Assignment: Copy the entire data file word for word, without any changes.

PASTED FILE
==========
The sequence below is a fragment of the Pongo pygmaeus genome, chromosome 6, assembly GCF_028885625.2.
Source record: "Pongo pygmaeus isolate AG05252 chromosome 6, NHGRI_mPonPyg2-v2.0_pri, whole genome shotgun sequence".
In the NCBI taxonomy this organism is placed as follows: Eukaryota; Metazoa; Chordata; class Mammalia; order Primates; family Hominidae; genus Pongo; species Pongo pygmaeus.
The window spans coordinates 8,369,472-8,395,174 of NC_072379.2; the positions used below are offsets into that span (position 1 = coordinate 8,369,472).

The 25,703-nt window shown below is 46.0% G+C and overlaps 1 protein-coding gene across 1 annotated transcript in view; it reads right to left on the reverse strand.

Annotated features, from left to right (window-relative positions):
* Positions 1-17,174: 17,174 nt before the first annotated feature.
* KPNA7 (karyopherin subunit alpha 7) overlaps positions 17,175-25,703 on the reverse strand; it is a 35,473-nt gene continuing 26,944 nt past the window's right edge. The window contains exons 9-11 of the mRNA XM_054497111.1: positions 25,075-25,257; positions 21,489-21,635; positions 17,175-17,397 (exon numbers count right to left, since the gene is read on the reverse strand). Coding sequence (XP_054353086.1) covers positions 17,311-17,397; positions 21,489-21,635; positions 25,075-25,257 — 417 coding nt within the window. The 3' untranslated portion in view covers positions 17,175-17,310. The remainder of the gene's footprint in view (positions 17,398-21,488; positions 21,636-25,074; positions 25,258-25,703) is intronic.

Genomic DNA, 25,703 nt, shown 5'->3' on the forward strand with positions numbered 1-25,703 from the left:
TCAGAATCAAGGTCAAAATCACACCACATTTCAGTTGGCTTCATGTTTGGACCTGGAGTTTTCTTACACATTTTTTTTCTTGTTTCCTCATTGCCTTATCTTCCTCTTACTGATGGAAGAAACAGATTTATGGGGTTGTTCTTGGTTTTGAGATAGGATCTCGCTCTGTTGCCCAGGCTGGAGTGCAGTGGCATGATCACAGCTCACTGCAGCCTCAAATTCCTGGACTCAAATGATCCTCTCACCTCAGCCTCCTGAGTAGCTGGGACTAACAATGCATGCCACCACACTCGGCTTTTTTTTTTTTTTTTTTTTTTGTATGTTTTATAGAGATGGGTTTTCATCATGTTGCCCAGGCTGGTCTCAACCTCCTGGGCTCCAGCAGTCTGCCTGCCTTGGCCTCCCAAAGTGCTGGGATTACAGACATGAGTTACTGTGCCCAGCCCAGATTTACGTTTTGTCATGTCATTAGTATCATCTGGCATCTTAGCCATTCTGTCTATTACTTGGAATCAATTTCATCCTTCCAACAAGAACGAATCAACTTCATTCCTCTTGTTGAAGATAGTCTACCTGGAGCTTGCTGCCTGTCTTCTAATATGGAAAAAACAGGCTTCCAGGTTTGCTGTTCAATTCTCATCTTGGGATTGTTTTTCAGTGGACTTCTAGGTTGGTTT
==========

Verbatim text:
The sequence below is a fragment of the Pongo pygmaeus genome, chromosome 6, assembly GCF_028885625.2.
Source record: "Pongo pygmaeus isolate AG05252 chromosome 6, NHGRI_mPonPyg2-v2.0_pri, whole genome shotgun sequence".
In the NCBI taxonomy this organism is placed as follows: Eukaryota; Metazoa; Chordata; class Mammalia; order Primates; family Hominidae; genus Pongo; species Pongo pygmaeus.
The window spans coordinates 8,369,472-8,395,174 of NC_072379.2; the positions used below are offsets into that span (position 1 = coordinate 8,369,472).

The 25,703-nt window shown below is 46.0% G+C and overlaps 1 protein-coding gene across 1 annotated transcript in view; it reads right to left on the reverse strand.

Annotated features, from left to right (window-relative positions):
* Positions 1-17,174: 17,174 nt before the first annotated feature.
* KPNA7 (karyopherin subunit alpha 7) overlaps positions 17,175-25,703 on the reverse strand; it is a 35,473-nt gene continuing 26,944 nt past the window's right edge. The window contains exons 9-11 of the mRNA XM_054497111.1: positions 25,075-25,257; positions 21,489-21,635; positions 17,175-17,397 (exon numbers count right to left, since the gene is read on the reverse strand). Coding sequence (XP_054353086.1) covers positions 17,311-17,397; positions 21,489-21,635; positions 25,075-25,257 — 417 coding nt within the window. The 3' untranslated portion in view covers positions 17,175-17,310. The remainder of the gene's footprint in view (positions 17,398-21,488; positions 21,636-25,074; positions 25,258-25,703) is intronic.

Genomic DNA, 25,703 nt, shown 5'->3' on the forward strand with positions numbered 1-25,703 from the left:
TCAGAATCAAGGTCAAAATCACACCACATTTCAGTTGGCTTCATGTTTGGACCTGGAGTTTTCTTACACATTTTTTTTCTTGTTTCCTCATTGCCTTATCTTCCTCTTACTGATGGAAGAAACAGATTTATGGGGTTGTTCTTGGTTTTGAGATAGGATCTCGCTCTGTTGCCCAGGCTGGAGTGCAGTGGCATGATCACAGCTCACTGCAGCCTCAAATTCCTGGACTCAAATGATCCTCTCACCTCAGCCTCCTGAGTAGCTGGGACTAACAATGCATGCCACCACACTCGGCTTTTTTTTTTTTTTTTTTTTTTGTATGTTTTATAGAGATGGGTTTTCATCATGTTGCCCAGGCTGGTCTCAACCTCCTGGGCTCCAGCAGTCTGCCTGCCTTGGCCTCCCAAAGTGCTGGGATTACAGACATGAGTTACTGTGCCCAGCCCAGATTTACGTTTTGTCATGTCATTAGTATCATCTGGCATCTTAGCCATTCTGTCTATTACTTGGAATCAATTTCATCCTTCCAACAAGAACGAATCAACTTCATTCCTCTTGTTGAAGATAGTCTACCTGGAGCTTGCTGCCTGTCTTCTAATATGGAAAAAACAGGCTTCCAGGTTTGCTGTTCAATTCTCATCTTGGGATTGTTTTTCAGTGGACTTCTAGGTTGGTTT